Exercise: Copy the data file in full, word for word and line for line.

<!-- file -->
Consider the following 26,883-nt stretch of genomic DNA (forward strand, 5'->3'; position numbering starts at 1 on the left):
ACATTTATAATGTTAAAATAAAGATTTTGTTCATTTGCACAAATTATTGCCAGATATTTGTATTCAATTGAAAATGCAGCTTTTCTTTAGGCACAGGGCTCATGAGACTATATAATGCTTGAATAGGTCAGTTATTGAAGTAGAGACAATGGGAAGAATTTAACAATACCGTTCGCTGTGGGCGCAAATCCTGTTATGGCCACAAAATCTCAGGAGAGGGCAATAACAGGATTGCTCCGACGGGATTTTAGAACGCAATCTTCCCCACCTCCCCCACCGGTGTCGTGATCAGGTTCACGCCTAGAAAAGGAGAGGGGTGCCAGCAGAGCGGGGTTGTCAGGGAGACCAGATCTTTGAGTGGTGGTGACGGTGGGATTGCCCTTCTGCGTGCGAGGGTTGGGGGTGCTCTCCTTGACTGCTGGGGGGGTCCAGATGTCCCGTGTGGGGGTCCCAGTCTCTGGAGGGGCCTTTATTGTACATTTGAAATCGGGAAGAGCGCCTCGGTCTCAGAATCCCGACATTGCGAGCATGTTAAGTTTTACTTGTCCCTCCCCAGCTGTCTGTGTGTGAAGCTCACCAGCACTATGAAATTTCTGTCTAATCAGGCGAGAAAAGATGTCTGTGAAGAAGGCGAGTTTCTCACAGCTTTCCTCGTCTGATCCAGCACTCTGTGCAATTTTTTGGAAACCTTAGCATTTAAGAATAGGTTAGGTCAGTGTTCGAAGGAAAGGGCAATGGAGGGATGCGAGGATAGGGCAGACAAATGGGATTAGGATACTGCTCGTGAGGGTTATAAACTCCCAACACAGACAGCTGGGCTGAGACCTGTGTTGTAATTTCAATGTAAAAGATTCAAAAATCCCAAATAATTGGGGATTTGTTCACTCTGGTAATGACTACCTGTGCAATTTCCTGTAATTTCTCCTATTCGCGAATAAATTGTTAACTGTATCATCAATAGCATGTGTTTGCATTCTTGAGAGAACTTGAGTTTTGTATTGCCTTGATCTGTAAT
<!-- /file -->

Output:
Consider the following 26,883-nt stretch of genomic DNA (forward strand, 5'->3'; position numbering starts at 1 on the left):
ACATTTATAATGTTAAAATAAAGATTTTGTTCATTTGCACAAATTATTGCCAGATATTTGTATTCAATTGAAAATGCAGCTTTTCTTTAGGCACAGGGCTCATGAGACTATATAATGCTTGAATAGGTCAGTTATTGAAGTAGAGACAATGGGAAGAATTTAACAATACCGTTCGCTGTGGGCGCAAATCCTGTTATGGCCACAAAATCTCAGGAGAGGGCAATAACAGGATTGCTCCGACGGGATTTTAGAACGCAATCTTCCCCACCTCCCCCACCGGTGTCGTGATCAGGTTCACGCCTAGAAAAGGAGAGGGGTGCCAGCAGAGCGGGGTTGTCAGGGAGACCAGATCTTTGAGTGGTGGTGACGGTGGGATTGCCCTTCTGCGTGCGAGGGTTGGGGGTGCTCTCCTTGACTGCTGGGGGGGTCCAGATGTCCCGTGTGGGGGTCCCAGTCTCTGGAGGGGCCTTTATTGTACATTTGAAATCGGGAAGAGCGCCTCGGTCTCAGAATCCCGACATTGCGAGCATGTTAAGTTTTACTTGTCCCTCCCCAGCTGTCTGTGTGTGAAGCTCACCAGCACTATGAAATTTCTGTCTAATCAGGCGAGAAAAGATGTCTGTGAAGAAGGCGAGTTTCTCACAGCTTTCCTCGTCTGATCCAGCACTCTGTGCAATTTTTTGGAAACCTTAGCATTTAAGAATAGGTTAGGTCAGTGTTCGAAGGAAAGGGCAATGGAGGGATGCGAGGATAGGGCAGACAAATGGGATTAGGATACTGCTCGTGAGGGTTATAAACTCCCAACACAGACAGCTGGGCTGAGACCTGTGTTGTAATTTCAATGTAAAAGATTCAAAAATCCCAAATAATTGGGGATTTGTTCACTCTGGTAATGACTACCTGTGCAATTTCCTGTAATTTCTCCTATTCGCGAATAAATTGTTAACTGTATCATCAATAGCATGTGTTTGCATTCTTGAGAGAACTTGAGTTTTGTATTGCCTTGATCTGTAAT